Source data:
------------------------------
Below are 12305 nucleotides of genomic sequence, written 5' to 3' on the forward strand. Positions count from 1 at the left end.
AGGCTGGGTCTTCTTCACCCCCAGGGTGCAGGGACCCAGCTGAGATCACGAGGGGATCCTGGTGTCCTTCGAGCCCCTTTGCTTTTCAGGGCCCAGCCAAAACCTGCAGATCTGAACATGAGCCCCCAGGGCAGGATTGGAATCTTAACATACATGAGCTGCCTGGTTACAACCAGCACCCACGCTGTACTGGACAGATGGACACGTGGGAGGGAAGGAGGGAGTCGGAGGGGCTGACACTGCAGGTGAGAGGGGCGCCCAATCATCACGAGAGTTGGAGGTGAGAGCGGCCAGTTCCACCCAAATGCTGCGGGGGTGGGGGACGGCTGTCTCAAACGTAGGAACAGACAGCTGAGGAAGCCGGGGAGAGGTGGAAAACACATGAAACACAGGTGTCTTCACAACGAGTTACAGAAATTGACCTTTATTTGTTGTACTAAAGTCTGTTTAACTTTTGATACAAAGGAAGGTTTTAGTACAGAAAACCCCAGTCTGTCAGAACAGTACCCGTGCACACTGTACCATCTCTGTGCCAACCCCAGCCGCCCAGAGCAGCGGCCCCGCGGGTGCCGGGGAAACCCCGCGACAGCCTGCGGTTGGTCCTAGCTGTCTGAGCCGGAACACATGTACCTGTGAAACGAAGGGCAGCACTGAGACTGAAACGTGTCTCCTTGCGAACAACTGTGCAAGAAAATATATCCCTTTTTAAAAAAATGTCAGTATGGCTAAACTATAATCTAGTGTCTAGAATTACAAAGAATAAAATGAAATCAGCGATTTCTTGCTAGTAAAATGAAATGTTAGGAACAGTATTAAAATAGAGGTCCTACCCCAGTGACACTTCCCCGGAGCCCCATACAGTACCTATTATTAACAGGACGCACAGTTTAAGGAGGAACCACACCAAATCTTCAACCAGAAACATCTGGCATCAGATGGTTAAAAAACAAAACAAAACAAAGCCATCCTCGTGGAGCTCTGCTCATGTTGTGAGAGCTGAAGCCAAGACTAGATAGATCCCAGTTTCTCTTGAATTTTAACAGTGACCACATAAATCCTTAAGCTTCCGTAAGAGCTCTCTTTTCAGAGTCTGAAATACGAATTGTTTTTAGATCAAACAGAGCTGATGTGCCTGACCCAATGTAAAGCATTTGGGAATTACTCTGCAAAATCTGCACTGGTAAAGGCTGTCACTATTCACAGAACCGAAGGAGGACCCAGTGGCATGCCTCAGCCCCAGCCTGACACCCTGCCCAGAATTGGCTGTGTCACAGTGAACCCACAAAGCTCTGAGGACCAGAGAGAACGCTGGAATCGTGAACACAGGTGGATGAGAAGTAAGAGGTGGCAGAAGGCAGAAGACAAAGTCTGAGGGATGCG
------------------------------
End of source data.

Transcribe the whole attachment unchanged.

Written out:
Below are 12305 nucleotides of genomic sequence, written 5' to 3' on the forward strand. Positions count from 1 at the left end.
AGGCTGGGTCTTCTTCACCCCCAGGGTGCAGGGACCCAGCTGAGATCACGAGGGGATCCTGGTGTCCTTCGAGCCCCTTTGCTTTTCAGGGCCCAGCCAAAACCTGCAGATCTGAACATGAGCCCCCAGGGCAGGATTGGAATCTTAACATACATGAGCTGCCTGGTTACAACCAGCACCCACGCTGTACTGGACAGATGGACACGTGGGAGGGAAGGAGGGAGTCGGAGGGGCTGACACTGCAGGTGAGAGGGGCGCCCAATCATCACGAGAGTTGGAGGTGAGAGCGGCCAGTTCCACCCAAATGCTGCGGGGGTGGGGGACGGCTGTCTCAAACGTAGGAACAGACAGCTGAGGAAGCCGGGGAGAGGTGGAAAACACATGAAACACAGGTGTCTTCACAACGAGTTACAGAAATTGACCTTTATTTGTTGTACTAAAGTCTGTTTAACTTTTGATACAAAGGAAGGTTTTAGTACAGAAAACCCCAGTCTGTCAGAACAGTACCCGTGCACACTGTACCATCTCTGTGCCAACCCCAGCCGCCCAGAGCAGCGGCCCCGCGGGTGCCGGGGAAACCCCGCGACAGCCTGCGGTTGGTCCTAGCTGTCTGAGCCGGAACACATGTACCTGTGAAACGAAGGGCAGCACTGAGACTGAAACGTGTCTCCTTGCGAACAACTGTGCAAGAAAATATATCCCTTTTTAAAAAAATGTCAGTATGGCTAAACTATAATCTAGTGTCTAGAATTACAAAGAATAAAATGAAATCAGCGATTTCTTGCTAGTAAAATGAAATGTTAGGAACAGTATTAAAATAGAGGTCCTACCCCAGTGACACTTCCCCGGAGCCCCATACAGTACCTATTATTAACAGGACGCACAGTTTAAGGAGGAACCACACCAAATCTTCAACCAGAAACATCTGGCATCAGATGGTTAAAAAACAAAACAAAACAAAGCCATCCTCGTGGAGCTCTGCTCATGTTGTGAGAGCTGAAGCCAAGACTAGATAGATCCCAGTTTCTCTTGAATTTTAACAGTGACCACATAAATCCTTAAGCTTCCGTAAGAGCTCTCTTTTCAGAGTCTGAAATACGAATTGTTTTTAGATCAAACAGAGCTGATGTGCCTGACCCAATGTAAAGCATTTGGGAATTACTCTGCAAAATCTGCACTGGTAAAGGCTGTCACTATTCACAGAACCGAAGGAGGACCCAGTGGCATGCCTCAGCCCCAGCCTGACACCCTGCCCAGAATTGGCTGTGTCACAGTGAACCCACAAAGCTCTGAGGACCAGAGAGAACGCTGGAATCGTGAACACAGGTGGATGAGAAGTAAGAGGTGGCAGAAGGCAGAAGACAAAGTCTGAGGGATGCG